21 House VIP : SEN

The US Senate comprises 100 senators, with each of the fifty states being represented by two popularly elected senators. US senators were appointed by their state legislators from 1798 through 1913, until the Seventeenth Amendment called for popular elections.

22 Thought from Descartes : IDEE

In French, a “penseur” (thinker) might use his or her “tête” (head) to produce an “idée” (idea).

The great French philosopher Rene Descartes made the famous statement in Latin, “Cogito ergo sum”. This translates into French as “Je pense, donc je suis” and into English as “I think, therefore I am”. Anything pertaining to the philosophy of Descartes can be described by the adjective “Cartesian”.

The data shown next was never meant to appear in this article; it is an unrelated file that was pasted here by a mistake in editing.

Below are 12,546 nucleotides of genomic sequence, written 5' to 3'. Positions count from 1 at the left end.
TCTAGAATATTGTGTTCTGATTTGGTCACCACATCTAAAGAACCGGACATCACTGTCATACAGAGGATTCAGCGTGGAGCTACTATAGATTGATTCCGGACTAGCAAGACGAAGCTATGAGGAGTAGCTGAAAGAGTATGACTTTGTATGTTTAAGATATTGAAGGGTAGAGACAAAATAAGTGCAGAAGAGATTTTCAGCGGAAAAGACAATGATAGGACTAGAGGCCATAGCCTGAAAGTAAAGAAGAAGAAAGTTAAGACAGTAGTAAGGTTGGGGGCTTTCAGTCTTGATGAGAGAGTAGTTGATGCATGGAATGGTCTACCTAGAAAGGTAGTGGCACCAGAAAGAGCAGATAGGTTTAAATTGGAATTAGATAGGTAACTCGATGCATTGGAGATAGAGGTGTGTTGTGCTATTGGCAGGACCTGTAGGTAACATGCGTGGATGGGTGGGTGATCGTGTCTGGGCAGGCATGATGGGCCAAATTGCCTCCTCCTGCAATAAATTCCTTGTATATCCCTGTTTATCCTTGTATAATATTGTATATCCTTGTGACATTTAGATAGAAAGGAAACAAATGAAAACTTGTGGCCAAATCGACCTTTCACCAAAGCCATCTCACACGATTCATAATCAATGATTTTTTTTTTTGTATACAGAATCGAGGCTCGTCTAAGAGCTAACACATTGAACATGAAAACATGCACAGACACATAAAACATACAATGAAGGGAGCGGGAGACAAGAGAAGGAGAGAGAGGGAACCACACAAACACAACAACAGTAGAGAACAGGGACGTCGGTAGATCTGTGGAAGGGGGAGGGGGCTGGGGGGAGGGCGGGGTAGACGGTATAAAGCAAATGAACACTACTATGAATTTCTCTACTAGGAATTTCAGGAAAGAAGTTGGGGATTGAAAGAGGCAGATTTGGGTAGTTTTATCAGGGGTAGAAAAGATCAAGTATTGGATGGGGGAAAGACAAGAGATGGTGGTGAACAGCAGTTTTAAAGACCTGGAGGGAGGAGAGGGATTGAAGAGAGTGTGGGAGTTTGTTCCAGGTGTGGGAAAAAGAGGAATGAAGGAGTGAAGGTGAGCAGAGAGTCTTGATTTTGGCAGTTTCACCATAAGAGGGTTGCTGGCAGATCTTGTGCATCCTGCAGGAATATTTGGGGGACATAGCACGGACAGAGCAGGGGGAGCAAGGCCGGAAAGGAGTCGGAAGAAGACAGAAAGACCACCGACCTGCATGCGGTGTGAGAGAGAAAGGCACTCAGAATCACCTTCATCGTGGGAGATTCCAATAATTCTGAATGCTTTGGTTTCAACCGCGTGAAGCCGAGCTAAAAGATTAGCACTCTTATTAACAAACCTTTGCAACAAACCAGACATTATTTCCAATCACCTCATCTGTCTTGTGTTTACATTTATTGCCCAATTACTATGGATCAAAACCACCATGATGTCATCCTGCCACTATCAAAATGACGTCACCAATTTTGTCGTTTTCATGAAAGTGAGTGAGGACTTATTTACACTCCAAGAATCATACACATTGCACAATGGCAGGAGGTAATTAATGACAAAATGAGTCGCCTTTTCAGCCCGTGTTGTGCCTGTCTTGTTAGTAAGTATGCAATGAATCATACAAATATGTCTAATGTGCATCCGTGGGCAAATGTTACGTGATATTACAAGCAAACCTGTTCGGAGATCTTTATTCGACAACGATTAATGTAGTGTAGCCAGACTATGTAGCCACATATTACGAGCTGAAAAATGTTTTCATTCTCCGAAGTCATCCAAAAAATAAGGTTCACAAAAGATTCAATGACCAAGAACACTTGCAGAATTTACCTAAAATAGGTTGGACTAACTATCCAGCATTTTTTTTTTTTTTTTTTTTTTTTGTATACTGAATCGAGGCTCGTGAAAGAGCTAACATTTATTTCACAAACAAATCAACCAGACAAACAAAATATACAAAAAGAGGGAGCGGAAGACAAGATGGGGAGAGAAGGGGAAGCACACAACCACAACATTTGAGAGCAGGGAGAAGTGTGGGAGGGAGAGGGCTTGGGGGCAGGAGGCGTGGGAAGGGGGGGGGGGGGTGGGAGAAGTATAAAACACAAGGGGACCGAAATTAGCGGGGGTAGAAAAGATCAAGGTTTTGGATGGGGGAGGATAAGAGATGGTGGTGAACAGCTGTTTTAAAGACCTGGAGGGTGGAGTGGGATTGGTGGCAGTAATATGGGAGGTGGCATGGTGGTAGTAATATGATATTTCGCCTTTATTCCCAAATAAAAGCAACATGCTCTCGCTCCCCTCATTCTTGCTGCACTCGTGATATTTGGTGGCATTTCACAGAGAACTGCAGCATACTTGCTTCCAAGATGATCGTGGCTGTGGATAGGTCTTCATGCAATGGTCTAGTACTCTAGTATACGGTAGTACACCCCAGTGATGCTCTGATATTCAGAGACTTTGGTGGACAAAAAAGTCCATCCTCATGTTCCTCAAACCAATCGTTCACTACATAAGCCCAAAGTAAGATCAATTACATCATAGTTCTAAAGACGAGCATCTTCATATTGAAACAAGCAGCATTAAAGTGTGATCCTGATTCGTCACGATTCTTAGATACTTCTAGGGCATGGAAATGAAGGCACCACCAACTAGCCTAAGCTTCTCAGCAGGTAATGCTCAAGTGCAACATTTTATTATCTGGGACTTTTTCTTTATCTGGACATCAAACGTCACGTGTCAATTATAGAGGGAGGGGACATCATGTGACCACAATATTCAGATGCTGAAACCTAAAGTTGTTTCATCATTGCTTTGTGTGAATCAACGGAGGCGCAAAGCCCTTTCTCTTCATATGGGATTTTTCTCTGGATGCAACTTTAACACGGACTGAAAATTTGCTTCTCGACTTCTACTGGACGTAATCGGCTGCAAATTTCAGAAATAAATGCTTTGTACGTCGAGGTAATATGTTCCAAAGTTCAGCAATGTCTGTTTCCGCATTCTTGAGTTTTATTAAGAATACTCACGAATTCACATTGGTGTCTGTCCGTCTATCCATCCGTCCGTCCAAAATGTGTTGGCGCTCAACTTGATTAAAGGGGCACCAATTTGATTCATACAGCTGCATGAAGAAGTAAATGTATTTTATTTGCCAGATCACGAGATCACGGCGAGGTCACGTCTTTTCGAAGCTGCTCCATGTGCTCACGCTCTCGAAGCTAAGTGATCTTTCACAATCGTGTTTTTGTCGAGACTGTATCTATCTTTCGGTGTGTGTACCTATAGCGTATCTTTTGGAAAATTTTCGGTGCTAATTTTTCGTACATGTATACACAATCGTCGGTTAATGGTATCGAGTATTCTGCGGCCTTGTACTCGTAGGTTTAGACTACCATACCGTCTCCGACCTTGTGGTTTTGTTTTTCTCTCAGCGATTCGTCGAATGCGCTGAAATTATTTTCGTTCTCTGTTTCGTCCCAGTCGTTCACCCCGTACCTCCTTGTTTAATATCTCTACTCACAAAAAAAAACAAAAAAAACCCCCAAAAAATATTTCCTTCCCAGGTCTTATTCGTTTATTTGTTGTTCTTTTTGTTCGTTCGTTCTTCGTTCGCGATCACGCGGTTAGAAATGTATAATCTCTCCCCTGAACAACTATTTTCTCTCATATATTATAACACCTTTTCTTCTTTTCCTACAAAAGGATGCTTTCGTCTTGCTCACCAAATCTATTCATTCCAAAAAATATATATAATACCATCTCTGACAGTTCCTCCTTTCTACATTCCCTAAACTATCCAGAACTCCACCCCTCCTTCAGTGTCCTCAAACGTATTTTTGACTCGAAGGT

23 Hand-played drum : TOM-TOM

A tom-tom is a drum without snares. The name “tom-tom” came from the Hindi name “tam-tam”, which in turn was likely imitative of the sound made by the instrument.

27 Post-9/11 musical about the diversion of flights to Newfoundland : COME FROM AWAY

“Come from Away” is a 2013 musical that is based on the true story of what happened when 38 planes were ordered to land on the island of Newfoundland following the 9/11 attacks in the US. After the planes landed at Gander airport, the small town of Gander had to cope with almost 7,000 stranded passengers, a number that was about double the town’s population.

31 Joe, commercially : TRADER